Fresh twist after Queensland man 'dies from snakebite'

A toxicology report has shed new light on the man's death after being attacked by the snake in Queensland.

A toxicology report has revealed a Queensland man who was earlier this week believed to have died from a snake bite did not have any venom in his system.

Donny Morrison, 69, was attending a community event on Saturday when he was bitten multiple times by a suspected brown snake in Koumala, roughly 60 kilometres south of Mackay. It's understood Mr Morrison was bitten repeatedly on the chest and arms when he went into cardiac arrest.

Despite the efforts of paramedics, who performed CPR on the grandfather for a full 30 minutes, he was unable to be saved. The animal in question was thought to have been an eastern brown snake, found all over all Australia, and is one of the most poisonous creatures on the planet.

Authorities initially believed Mr Morrison died as a result a failure to administer anti-venom, but a coroner has now revealed his formal cause of death remains under investigation, though venom has been officially ruled out, the ABC reported. It's believed Mr Morrison may have had an underlying medical condition he was unaware of at the time of his death.

Donny Morrison is pictured.
Donny Morrison, 69, died of suspected natural causes after being bitten by a snake in Queensland over the weekend. Source: Facebook.

In a statement, Mr Morrison's family thanked first responders and members of the Koumala community who tried desperately to save his life.

Some 3000 snake bites in Australia every year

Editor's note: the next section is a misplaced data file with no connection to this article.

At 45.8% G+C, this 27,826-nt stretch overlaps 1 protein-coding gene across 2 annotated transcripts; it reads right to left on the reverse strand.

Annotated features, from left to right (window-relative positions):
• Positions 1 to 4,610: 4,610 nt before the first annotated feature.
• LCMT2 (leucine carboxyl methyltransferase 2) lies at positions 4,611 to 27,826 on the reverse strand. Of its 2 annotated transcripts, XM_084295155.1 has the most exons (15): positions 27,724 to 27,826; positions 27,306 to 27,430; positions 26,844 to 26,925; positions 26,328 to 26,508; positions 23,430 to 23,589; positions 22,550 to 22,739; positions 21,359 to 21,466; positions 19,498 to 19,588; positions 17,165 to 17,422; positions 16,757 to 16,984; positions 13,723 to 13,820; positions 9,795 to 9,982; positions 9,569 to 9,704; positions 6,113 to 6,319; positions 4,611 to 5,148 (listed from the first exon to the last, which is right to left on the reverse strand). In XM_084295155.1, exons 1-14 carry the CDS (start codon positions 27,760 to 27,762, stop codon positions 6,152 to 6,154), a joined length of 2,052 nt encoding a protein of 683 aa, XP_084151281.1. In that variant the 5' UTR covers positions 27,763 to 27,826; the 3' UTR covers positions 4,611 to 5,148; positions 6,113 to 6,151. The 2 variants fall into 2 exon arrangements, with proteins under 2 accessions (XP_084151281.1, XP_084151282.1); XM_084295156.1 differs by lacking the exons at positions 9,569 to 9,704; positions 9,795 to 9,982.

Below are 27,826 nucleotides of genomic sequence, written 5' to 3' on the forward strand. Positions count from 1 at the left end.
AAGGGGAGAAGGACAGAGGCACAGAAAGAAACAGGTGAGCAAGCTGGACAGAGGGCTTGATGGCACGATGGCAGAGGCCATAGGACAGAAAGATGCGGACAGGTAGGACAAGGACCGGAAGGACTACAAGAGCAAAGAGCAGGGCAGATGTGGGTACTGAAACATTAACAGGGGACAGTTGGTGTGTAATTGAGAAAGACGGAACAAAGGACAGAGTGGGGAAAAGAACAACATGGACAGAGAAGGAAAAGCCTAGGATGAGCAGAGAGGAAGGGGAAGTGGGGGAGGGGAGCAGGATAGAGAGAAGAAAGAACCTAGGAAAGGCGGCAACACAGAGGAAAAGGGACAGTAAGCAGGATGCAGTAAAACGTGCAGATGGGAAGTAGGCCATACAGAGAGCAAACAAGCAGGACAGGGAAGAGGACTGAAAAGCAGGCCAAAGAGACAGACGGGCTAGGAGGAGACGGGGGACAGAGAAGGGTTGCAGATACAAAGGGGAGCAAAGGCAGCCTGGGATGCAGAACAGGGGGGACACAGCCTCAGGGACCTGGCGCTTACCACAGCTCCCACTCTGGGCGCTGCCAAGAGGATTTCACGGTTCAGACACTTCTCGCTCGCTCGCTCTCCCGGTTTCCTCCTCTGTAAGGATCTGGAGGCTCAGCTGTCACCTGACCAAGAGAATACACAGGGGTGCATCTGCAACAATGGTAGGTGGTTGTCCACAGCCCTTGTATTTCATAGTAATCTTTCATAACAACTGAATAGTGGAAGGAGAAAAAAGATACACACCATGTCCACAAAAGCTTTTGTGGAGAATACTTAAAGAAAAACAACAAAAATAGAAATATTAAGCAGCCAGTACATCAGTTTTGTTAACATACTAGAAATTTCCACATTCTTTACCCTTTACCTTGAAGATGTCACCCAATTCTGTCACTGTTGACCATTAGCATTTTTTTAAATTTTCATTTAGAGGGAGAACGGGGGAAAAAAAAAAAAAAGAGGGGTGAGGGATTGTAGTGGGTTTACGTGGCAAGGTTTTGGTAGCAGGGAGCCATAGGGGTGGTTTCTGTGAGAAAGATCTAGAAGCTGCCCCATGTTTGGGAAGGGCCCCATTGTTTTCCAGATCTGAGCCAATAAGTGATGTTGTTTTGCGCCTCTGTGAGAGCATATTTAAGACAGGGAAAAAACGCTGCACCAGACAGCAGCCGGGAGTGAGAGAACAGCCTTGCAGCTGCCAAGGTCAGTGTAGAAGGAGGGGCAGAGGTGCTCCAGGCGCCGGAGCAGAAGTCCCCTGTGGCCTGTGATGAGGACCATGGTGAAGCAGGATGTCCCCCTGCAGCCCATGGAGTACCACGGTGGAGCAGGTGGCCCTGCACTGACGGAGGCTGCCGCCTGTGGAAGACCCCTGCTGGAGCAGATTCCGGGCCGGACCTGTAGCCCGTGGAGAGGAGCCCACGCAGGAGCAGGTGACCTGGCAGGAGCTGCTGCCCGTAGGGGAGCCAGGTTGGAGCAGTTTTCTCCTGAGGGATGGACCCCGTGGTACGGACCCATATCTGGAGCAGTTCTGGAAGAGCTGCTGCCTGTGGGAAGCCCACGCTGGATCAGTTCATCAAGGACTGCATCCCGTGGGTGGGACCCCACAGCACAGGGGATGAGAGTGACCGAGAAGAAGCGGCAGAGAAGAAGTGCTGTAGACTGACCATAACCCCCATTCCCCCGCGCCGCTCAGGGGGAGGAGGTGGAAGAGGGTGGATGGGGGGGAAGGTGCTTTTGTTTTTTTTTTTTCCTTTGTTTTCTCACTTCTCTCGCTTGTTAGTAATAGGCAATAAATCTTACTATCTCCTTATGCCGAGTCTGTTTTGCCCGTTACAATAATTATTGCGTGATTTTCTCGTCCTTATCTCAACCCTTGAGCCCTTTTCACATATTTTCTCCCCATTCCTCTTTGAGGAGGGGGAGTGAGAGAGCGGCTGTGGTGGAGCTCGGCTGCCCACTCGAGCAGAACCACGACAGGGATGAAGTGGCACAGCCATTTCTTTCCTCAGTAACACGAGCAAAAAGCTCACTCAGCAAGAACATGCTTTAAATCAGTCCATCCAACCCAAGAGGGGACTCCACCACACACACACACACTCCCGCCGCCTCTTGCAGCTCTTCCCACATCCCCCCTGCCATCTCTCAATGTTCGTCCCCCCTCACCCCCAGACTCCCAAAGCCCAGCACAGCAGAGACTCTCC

In Australia, the chances of being bitten by a snake are relatively low, with roughly 3,000 snake bites reported every year. Though in this instance it was proven Mr Morrison did not die from snake venom, knowing what to do in an emergency can save lives — with a snake bite kit being vital.

Snake catcher Mathew Hampton explained to Yahoo News Australia the best practice if a person thinks they may have been bitten by a snake.

"The venom travels through the lymphatic system, so a pressure immobilisation bandage compresses the system," he told Yahoo. "It doesn't stop the venom altogether, but it just slows it down to the point where it buys you enough time to get to hospital.

"It's good practice to write the time of bite, time bandages were applied and circle roughly where the bite was. The patient may only end up going with one or two people to hospital. Potentially alone. The more information passed on to paramedics the best chance it gives.

"The pressure immobilisation technique saves 1000s of lives a year."

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